1 minute read

Ultrasonics

Medicine

Perhaps in no other field has there been such an explosion of ultrasound applications as in medicine. Ultrasound has been used in the following applications:

  1. to photograph body organs and bones. Body parts as small as 0.004 in (0.1 mm) may be imaged using ultrasound. Heart examinations may be performed to locate tumors, valve diseases, and accumulation of fluids. Pregnancies may be detected as early as five weeks after conception, and fetal size and development is monitored throughout pregnancy and delivery using ultrasonic imaging.
  2. to measure the rate and direction of blood flow using the principle that the frequency of sound changes as it travels toward an observer, but decreases as it moves away. This phenomenon, known as the Doppler effect, accounts for why the pitch of a train whistle, for example, becomes higher as a train first approaches, then becomes lower as it passes people standing on a station platform. Doctors can determine the direction of blood flow in the body by observing increases or decreases in the frequency of the ultrasonic measurements.
  3. to detect tumors in the body and to distinguish between malignant tumors and healthy tissue. Ultrasound is also employed by oncologists to destroy malignant tumors and inclusions, eliminating the need for surgery. Cancer cells are destroyed using ultrasound to produce microscopic bubbles that collapse and send out intense shock waves (cavitation effect). The same technique is used to destroy gallstones and kidney stones.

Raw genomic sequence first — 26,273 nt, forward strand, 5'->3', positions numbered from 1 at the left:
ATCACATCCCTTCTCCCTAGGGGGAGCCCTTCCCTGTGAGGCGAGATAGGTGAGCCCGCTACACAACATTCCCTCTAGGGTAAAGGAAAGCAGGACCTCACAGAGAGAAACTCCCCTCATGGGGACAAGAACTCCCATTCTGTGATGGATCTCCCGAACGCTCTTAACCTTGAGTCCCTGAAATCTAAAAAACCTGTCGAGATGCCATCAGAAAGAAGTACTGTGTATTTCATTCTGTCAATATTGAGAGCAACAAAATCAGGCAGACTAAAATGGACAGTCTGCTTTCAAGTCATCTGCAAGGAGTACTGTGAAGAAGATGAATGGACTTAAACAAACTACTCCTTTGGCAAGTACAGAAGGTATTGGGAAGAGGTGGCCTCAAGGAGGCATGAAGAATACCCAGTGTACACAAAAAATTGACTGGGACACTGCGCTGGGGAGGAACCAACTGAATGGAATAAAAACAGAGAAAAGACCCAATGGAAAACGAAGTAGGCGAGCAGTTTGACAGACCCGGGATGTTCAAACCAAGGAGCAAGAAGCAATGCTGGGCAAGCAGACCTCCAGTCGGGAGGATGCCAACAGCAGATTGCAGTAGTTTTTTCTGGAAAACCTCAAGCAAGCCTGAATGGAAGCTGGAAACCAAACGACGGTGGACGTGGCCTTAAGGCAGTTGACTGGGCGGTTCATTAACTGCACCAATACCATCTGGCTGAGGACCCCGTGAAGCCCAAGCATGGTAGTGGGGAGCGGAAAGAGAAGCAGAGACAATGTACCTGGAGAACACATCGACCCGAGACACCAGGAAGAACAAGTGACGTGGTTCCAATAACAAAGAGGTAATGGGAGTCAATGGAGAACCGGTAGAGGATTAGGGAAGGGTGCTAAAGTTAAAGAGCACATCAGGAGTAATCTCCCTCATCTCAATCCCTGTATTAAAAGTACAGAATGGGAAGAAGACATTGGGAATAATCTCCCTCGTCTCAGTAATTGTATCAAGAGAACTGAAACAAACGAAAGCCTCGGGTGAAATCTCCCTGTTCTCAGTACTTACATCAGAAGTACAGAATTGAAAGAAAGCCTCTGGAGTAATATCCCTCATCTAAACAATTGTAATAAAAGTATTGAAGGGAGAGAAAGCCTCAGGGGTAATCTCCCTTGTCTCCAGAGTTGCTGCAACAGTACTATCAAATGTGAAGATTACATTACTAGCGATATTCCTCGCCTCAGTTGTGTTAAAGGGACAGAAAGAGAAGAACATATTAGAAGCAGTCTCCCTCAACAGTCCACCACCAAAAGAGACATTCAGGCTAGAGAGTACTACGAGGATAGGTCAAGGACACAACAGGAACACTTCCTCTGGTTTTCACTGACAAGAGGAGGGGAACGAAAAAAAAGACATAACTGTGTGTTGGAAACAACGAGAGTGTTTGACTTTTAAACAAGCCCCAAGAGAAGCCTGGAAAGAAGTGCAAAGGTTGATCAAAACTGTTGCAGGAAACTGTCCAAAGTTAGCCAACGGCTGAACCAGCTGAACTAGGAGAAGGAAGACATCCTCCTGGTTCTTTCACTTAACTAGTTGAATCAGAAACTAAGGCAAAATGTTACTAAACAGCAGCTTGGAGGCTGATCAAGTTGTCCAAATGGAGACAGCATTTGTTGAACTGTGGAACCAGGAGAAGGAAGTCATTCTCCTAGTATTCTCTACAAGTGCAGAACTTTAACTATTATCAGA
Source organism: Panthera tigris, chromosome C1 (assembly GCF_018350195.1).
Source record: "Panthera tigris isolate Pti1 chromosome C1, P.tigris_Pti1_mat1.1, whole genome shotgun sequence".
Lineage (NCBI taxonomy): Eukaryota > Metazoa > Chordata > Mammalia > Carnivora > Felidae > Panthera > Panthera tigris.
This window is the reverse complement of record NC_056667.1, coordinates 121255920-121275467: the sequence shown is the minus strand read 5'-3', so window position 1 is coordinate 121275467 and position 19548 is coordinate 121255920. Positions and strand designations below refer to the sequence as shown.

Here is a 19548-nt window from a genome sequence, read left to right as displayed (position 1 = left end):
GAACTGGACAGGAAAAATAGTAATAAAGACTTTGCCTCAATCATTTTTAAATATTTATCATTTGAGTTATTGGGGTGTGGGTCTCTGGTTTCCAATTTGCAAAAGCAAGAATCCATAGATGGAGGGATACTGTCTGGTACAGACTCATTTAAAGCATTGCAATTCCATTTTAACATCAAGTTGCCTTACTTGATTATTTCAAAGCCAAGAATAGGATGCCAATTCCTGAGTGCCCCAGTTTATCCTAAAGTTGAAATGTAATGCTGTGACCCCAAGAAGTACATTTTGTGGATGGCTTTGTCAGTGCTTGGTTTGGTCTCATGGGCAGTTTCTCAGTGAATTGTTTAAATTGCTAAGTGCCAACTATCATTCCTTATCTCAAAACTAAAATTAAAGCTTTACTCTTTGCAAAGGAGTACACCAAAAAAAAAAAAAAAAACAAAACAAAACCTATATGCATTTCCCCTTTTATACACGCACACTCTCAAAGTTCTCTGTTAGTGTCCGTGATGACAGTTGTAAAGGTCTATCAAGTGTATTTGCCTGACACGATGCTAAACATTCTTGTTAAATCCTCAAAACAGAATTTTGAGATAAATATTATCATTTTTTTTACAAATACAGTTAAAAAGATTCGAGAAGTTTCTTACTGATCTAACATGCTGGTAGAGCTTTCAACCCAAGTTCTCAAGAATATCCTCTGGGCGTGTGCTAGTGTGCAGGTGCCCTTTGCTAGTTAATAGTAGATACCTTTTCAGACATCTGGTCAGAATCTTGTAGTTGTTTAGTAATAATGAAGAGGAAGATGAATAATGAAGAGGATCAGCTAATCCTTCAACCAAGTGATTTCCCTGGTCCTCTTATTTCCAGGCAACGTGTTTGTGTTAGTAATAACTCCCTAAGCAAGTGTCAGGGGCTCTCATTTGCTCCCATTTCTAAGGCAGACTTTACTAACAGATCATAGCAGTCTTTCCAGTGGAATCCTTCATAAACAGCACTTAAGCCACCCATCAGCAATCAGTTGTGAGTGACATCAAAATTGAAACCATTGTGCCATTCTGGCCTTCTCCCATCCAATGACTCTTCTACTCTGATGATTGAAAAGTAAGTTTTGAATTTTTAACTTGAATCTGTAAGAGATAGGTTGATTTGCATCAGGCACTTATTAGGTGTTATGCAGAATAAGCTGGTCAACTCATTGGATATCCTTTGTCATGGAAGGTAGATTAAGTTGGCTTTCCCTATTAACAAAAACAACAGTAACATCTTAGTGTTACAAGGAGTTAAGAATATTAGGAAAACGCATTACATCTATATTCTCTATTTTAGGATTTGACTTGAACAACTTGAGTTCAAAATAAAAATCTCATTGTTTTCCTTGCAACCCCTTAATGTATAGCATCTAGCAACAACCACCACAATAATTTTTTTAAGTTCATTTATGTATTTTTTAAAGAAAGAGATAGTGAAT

4. to view living cells without damaging them. Ultrasonic microscopes can be used to image cellular structures to within 0.2 microns (two-thousandths of a millimeter). Ultrasonic methods are also used to locate foreign objects in the eye during surgery and in routine eye examinations, and to measure the depth of burns in burn patients. This technique affords an accuracy of 0.05-0.1 in (0.1-0.2 mm).
  5. to relieve muscle strain. Ultrasonic heat has been used to treat arthritis, bursitis, myelitis, neuralgia, malignancy, lumbago, rheumatism, arthritis, sciatica, sinitis, and post-operative pain.
  6. to clean teeth by means of ultrasonic prophylaxis units operating at 25 kHz.

Additional topics

Science EncyclopediaScience & Philosophy: Two-envelope paradox to VenusUltrasonics - How Ultrasonic Waves Are Generated, Ultrasonic Dispersion, Ultrasonic Cleaning, Welding, Nondestructive Testing, Scientific Research - Applications, Coagulation, Humidification, Milk homogenization and pasteurization, Drilling, Soldering, El